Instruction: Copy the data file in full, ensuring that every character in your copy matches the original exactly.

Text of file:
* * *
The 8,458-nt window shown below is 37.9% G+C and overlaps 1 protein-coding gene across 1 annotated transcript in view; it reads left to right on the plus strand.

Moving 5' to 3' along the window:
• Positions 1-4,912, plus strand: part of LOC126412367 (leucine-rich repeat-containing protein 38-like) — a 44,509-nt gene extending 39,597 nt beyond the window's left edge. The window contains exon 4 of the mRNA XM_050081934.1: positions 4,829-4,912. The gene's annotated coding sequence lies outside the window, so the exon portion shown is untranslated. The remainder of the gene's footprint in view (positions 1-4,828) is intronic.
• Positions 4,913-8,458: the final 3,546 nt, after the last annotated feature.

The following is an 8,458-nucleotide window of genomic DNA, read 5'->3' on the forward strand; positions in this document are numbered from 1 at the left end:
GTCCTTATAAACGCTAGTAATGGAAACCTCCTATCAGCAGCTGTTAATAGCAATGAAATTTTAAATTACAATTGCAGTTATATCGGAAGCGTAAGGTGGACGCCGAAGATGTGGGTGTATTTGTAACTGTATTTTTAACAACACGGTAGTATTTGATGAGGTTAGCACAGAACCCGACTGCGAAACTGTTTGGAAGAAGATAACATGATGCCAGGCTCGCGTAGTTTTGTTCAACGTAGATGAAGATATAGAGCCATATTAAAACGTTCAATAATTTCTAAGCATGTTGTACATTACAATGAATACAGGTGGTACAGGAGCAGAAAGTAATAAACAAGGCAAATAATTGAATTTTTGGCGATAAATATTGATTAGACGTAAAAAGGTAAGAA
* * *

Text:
The 8,458-nt window shown below is 37.9% G+C and overlaps 1 protein-coding gene across 1 annotated transcript in view; it reads left to right on the plus strand.

Moving 5' to 3' along the window:
• Positions 1-4,912, plus strand: part of LOC126412367 (leucine-rich repeat-containing protein 38-like) — a 44,509-nt gene extending 39,597 nt beyond the window's left edge. The window contains exon 4 of the mRNA XM_050081934.1: positions 4,829-4,912. The gene's annotated coding sequence lies outside the window, so the exon portion shown is untranslated. The remainder of the gene's footprint in view (positions 1-4,828) is intronic.
• Positions 4,913-8,458: the final 3,546 nt, after the last annotated feature.

The following is an 8,458-nucleotide window of genomic DNA, read 5'->3' on the forward strand; positions in this document are numbered from 1 at the left end:
GTCCTTATAAACGCTAGTAATGGAAACCTCCTATCAGCAGCTGTTAATAGCAATGAAATTTTAAATTACAATTGCAGTTATATCGGAAGCGTAAGGTGGACGCCGAAGATGTGGGTGTATTTGTAACTGTATTTTTAACAACACGGTAGTATTTGATGAGGTTAGCACAGAACCCGACTGCGAAACTGTTTGGAAGAAGATAACATGATGCCAGGCTCGCGTAGTTTTGTTCAACGTAGATGAAGATATAGAGCCATATTAAAACGTTCAATAATTTCTAAGCATGTTGTACATTACAATGAATACAGGTGGTACAGGAGCAGAAAGTAATAAACAAGGCAAATAATTGAATTTTTGGCGATAAATATTGATTAGACGTAAAAAGGTAAGAA